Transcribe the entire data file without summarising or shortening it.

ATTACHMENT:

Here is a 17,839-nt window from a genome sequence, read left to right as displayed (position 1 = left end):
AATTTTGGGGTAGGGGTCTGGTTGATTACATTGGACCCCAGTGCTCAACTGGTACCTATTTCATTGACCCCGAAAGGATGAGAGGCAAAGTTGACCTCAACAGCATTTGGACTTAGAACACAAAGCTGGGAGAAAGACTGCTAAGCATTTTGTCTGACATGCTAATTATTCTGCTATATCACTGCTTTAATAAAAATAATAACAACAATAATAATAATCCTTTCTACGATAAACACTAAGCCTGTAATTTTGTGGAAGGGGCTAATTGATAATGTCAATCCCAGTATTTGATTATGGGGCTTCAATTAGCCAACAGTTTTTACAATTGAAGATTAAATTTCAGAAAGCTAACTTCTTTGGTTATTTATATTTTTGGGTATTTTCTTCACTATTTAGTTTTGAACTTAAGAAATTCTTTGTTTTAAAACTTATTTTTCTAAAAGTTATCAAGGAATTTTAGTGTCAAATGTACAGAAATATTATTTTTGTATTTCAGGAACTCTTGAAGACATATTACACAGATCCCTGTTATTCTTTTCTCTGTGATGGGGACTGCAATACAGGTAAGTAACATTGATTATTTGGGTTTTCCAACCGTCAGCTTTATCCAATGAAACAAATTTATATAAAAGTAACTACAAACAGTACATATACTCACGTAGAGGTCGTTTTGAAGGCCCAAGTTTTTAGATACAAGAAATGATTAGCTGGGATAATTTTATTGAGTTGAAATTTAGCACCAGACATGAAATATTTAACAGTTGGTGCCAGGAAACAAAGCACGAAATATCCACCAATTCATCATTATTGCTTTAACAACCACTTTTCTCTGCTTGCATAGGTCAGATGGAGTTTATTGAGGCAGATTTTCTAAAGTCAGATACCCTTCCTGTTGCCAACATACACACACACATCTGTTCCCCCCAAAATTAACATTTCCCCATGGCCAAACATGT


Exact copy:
Here is a 17,839-nt window from a genome sequence, read left to right as displayed (position 1 = left end):
AATTTTGGGGTAGGGGTCTGGTTGATTACATTGGACCCCAGTGCTCAACTGGTACCTATTTCATTGACCCCGAAAGGATGAGAGGCAAAGTTGACCTCAACAGCATTTGGACTTAGAACACAAAGCTGGGAGAAAGACTGCTAAGCATTTTGTCTGACATGCTAATTATTCTGCTATATCACTGCTTTAATAAAAATAATAACAACAATAATAATAATCCTTTCTACGATAAACACTAAGCCTGTAATTTTGTGGAAGGGGCTAATTGATAATGTCAATCCCAGTATTTGATTATGGGGCTTCAATTAGCCAACAGTTTTTACAATTGAAGATTAAATTTCAGAAAGCTAACTTCTTTGGTTATTTATATTTTTGGGTATTTTCTTCACTATTTAGTTTTGAACTTAAGAAATTCTTTGTTTTAAAACTTATTTTTCTAAAAGTTATCAAGGAATTTTAGTGTCAAATGTACAGAAATATTATTTTTGTATTTCAGGAACTCTTGAAGACATATTACACAGATCCCTGTTATTCTTTTCTCTGTGATGGGGACTGCAATACAGGTAAGTAACATTGATTATTTGGGTTTTCCAACCGTCAGCTTTATCCAATGAAACAAATTTATATAAAAGTAACTACAAACAGTACATATACTCACGTAGAGGTCGTTTTGAAGGCCCAAGTTTTTAGATACAAGAAATGATTAGCTGGGATAATTTTATTGAGTTGAAATTTAGCACCAGACATGAAATATTTAACAGTTGGTGCCAGGAAACAAAGCACGAAATATCCACCAATTCATCATTATTGCTTTAACAACCACTTTTCTCTGCTTGCATAGGTCAGATGGAGTTTATTGAGGCAGATTTTCTAAAGTCAGATACCCTTCCTGTTGCCAACATACACACACACATCTGTTCCCCCCAAAATTAACATTTCCCCATGGCCAAACATGT